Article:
Preparing for an HR Meeting Regarding a Complaint Against a Boss

Interview witnesses regarding the complaint prior to the meeting.
Interview witnesses regarding the complaint prior to the meeting. (Image: BananaStock/BananaStock/Getty Images)

One of the more sensitive duties a human resources manager or business owner takes on is that of employee complaints against bosses. The professional in charge of handling these issues must be discreet, discerning and consistent in her treatment of all involved. Once a complaint is filed, the HR person must schedule and plan for a meeting regarding the matter. It is prudent at this time to investigate the problem as thoroughly as possible and review company protocols for this type of issue.

Gather information about the complaint. Get accounts from the person lodging the complaint, witnesses if there are any and the boss who is the subject of the grievance. Write down everything you learn.

Review company policies that might relate to the situation. For example, harassment policies often apply when an employee cites a supervisor as causing a problem for her. You will also want to consider the discipline process outlined in your company's manual in case you need to use the procedures in relation to the complaint.

Refresh yourself in regard to your conflict-resolution training. As a professional, you should be well-versed in handling potentially volatile situations. Assess what information and experience you have that could be beneficial in the current situation.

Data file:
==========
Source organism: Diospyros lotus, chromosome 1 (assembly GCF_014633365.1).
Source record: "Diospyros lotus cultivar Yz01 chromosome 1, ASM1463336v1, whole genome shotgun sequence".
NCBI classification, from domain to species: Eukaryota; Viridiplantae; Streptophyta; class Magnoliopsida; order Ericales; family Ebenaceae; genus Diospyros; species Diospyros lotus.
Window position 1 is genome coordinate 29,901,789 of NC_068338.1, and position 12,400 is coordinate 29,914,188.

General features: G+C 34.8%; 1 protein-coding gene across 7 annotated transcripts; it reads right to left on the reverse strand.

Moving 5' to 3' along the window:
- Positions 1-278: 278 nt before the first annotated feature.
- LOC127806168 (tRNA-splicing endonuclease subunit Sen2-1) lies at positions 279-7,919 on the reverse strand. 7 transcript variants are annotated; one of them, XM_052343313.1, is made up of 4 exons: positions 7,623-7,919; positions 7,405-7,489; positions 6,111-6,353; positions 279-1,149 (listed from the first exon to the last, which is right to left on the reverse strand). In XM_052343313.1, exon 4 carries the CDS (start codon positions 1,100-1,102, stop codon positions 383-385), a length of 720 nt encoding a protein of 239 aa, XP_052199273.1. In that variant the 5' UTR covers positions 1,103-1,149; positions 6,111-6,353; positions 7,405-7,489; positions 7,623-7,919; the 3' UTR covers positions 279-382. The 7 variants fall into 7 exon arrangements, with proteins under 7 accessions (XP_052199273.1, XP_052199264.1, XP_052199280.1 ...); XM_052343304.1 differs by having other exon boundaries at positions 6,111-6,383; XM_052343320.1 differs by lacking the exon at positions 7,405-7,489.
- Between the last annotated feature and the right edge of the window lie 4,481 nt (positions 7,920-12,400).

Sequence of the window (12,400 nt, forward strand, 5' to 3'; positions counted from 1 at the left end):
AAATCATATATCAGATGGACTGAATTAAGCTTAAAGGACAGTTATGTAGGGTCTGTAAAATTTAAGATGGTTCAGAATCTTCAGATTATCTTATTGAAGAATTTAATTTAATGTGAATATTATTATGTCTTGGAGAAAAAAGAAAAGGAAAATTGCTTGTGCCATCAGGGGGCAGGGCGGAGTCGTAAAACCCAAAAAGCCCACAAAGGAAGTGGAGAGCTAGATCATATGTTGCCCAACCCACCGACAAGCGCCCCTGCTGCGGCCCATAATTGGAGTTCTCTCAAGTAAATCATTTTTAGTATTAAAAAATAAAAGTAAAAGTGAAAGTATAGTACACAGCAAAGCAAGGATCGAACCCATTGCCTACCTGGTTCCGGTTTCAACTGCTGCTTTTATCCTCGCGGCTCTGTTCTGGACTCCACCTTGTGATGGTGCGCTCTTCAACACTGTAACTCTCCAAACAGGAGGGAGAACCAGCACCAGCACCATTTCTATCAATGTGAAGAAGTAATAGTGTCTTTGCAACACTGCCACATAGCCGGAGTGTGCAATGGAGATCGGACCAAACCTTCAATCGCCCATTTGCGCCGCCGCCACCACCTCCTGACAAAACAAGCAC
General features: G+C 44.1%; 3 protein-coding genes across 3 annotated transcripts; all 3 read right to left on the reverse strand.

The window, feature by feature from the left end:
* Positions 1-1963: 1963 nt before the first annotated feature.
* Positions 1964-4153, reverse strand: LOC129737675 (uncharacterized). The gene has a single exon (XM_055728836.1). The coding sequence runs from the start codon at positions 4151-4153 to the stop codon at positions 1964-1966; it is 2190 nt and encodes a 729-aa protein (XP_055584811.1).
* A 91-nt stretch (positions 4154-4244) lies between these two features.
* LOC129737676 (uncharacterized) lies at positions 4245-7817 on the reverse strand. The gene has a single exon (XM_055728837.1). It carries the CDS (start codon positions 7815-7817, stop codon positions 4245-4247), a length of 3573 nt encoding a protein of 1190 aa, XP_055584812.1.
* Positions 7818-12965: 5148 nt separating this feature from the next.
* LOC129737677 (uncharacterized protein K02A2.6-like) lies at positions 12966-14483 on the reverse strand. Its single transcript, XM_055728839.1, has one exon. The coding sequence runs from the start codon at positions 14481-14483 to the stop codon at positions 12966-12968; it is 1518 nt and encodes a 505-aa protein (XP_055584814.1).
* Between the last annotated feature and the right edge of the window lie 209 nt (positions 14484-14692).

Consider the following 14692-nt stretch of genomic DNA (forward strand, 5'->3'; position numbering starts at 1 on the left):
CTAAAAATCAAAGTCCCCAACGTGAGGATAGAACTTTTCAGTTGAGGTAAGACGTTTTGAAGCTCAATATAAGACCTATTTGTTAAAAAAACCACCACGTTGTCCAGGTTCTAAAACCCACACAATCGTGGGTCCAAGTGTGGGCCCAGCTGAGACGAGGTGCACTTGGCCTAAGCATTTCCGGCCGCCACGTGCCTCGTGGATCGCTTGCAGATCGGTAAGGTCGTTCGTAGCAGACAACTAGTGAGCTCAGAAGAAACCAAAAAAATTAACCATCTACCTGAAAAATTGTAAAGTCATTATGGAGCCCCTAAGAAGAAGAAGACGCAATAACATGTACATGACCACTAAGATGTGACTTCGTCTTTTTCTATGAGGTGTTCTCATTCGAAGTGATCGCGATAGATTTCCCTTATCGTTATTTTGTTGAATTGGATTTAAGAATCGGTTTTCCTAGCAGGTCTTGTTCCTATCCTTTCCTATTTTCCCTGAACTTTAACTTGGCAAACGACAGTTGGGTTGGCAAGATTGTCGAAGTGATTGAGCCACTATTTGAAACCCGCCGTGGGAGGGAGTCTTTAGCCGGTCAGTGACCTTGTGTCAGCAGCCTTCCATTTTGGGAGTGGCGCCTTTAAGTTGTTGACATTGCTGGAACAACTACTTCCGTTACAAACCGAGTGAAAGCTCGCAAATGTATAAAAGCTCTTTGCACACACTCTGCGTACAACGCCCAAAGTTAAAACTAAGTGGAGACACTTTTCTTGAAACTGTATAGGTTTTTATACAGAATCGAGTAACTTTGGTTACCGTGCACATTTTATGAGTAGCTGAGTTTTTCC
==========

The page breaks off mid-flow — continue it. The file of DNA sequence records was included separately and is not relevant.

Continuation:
Consider past histories of each person involved in the complaint. There could be patterns of behavior that are being repeated. For example, a boss has been found to abuse employees verbally in the past could be exhibiting the same behavior in a new case. Remember, too, that past actions do not always indicate guilt now, so this information is just one piece of the puzzle.

Check whether similar cases have occurred before and how they were handled. It is often helpful to study past incidents and how they were managed when you are faced with a difficult case. Learn from both what went right and what went wrong in those incidents to help you with the current complaint.

Prepare a list of questions before meeting with the parties involved in the grievance. Be specific in asking for information regarding the matter. For example, if a worker alleges a boss treats her unfairly, query her as to what specific actions the boss took that were unjust.

Tips & Warnings

  • Be sure not to discuss the complaint with employees not involved in the complaint except on a need-to-know basis.
  • Treat everyone involved in the complaint respectfully. The more impartial you're perceived to be, the more likely the decision you hand down will be viewed as fair.

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